Trader A: Trader A paid $0.30 for 100 calls that are now worth a $1.00. Trader A makes a profit of $7,000 on the trade ($0.70 x 100 x 100).
Trader B: Trader B also paid $0.30 for 100 calls that are now worth $1.00. However, Trader B additionally sold 3,000 shares of stock XYZ short for $10.00/share. That means Trader B has made $7,000 on his call position, but lost $2.00/share on the short shares ($2.00 x 3,000 = $6,000). Trader B, therefore, makes a profit of $1,000 on the trade ($7,000 - $6,000) with the stock trading $12.
Scenario #2: Company XYZ report fantastic earnings, but simultaneously announces accounting irregularities at the firm that are currently being investigated by the SEC. Stock XYZ opens at $8.00/share after earnings are released.
Trader A: Trader A paid $0.30 for 100 calls that are now worth at most a nickel, but likely will expire worthless. Trader A will likely lose his/her entire $3,000 investment in the call premium.
Trader B: Trader B also paid $0.30 for 100 calls that are now worth at most a nickel, but likely will expire worthless. Trader B will likely lose his/her entire $3,000 investment in the call premium. However, Trader B also sold 3,000 shares of stock XYZ short for $10.00/share. That means Trader B has made a profit of $2.00/share on the short shares ($2.00 x 3,000 = $6,000). Trader B therefore makes a profit of $3,000 on the trade ($6,000 - $3,000 = $3,000).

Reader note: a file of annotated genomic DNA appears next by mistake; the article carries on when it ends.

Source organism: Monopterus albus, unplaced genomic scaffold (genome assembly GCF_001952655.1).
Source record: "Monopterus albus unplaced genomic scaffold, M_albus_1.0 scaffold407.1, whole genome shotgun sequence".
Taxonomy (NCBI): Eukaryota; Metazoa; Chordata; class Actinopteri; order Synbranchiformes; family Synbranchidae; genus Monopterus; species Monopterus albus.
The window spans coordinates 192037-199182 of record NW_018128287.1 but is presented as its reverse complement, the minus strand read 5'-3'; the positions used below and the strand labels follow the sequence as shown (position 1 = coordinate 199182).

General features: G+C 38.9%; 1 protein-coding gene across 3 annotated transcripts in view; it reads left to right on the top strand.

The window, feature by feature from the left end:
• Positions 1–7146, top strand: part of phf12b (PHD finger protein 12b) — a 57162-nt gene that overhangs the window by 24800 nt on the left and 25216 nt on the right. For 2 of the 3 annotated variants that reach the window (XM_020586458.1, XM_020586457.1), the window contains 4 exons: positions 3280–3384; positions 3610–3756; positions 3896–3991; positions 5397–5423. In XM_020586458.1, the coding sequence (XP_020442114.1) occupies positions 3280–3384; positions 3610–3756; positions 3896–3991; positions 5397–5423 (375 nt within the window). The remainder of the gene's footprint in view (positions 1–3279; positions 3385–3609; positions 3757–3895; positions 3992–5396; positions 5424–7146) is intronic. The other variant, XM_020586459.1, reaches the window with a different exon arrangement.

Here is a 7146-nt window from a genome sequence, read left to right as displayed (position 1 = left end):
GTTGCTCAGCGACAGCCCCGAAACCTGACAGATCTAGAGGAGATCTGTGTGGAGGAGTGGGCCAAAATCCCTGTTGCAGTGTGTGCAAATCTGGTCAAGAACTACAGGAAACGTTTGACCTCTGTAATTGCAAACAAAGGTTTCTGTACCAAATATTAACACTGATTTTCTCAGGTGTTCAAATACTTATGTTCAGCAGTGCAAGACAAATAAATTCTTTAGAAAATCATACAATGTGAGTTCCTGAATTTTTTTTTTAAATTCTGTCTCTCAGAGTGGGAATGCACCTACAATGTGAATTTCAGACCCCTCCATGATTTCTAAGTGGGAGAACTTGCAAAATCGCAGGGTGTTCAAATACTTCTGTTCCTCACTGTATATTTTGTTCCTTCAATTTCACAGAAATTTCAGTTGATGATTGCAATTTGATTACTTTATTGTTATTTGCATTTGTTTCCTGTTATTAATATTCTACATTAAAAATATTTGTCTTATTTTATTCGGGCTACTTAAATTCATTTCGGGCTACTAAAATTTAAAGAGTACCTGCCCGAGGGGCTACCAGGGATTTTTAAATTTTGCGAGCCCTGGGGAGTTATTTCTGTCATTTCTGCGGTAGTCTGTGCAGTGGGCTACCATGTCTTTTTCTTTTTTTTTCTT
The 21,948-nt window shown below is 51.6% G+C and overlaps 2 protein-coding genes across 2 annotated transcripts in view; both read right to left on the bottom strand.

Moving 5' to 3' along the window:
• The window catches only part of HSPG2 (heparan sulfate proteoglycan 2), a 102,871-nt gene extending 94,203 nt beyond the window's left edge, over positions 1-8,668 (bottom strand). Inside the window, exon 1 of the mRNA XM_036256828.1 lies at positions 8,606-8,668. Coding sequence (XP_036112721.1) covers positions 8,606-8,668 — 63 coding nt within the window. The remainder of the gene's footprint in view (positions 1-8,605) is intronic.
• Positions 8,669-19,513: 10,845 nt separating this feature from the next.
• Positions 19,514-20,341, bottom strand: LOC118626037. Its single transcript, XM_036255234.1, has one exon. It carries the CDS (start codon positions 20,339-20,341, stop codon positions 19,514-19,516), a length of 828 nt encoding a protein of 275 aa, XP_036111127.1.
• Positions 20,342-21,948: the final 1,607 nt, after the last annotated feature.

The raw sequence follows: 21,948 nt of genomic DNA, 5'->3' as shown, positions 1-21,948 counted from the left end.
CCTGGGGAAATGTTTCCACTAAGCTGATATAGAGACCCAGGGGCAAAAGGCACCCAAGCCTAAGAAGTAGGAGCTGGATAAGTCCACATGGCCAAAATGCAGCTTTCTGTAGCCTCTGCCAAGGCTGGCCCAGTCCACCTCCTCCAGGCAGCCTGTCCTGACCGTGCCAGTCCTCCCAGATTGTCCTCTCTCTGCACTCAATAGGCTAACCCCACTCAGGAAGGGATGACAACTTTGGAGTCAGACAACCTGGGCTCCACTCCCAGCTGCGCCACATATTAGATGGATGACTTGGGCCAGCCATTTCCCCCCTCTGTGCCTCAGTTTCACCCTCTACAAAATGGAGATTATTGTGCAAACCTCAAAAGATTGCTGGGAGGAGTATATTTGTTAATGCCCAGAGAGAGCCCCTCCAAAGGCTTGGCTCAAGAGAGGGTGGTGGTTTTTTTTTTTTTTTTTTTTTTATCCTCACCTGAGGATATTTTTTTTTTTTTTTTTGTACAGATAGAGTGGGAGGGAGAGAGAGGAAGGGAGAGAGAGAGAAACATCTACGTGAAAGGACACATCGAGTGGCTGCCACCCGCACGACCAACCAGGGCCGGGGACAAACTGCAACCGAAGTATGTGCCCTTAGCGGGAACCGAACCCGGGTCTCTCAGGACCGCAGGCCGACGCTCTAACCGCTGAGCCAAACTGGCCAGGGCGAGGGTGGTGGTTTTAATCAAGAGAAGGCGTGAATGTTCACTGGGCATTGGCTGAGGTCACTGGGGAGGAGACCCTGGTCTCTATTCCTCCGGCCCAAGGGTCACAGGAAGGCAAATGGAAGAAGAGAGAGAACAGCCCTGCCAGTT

The above example should help illustrate how a delta-neutral trading approach can affect the range of expected P/L outcomes for a given position.
While the scenarios presented above represent extreme cases, traders can model any position for hypothetical moves in an underlying to gain a better understanding of their exposure. Likewise, traders can use this framework to ensure they have deployed a position that matches their outlook, expectations, and risk profile.
Any position, no matter how complex, is simply the sum of its parts. By breaking down the P/L of each component of a trade, traders can best understand how different moves in an underlying will affect the overall position, and more importantly, the bottom line.
We encourage you to model positions you are considering in the future to gain a better understanding of how they will perform under a variety of hypothetical circumstances. This type of activity can help unlock valuable information that traders can apply to future situations they encounter.
We are also planning some future posts covering additional aspects of delta-neutral trading, such as gamma scalping, which involves making adjustments on your stock hedge when the underlying moves.
In the meantime, if you have any questions about delta neutral trading, we hope you'll reach out at email@example.com at your convenience.
We look forward to hearing from you!
Sage Anderson has an extensive background trading equity derivatives and managing volatility-based portfolios. He has traded hundreds of thousands of contracts across the spectrum of industries in the single-stock universe.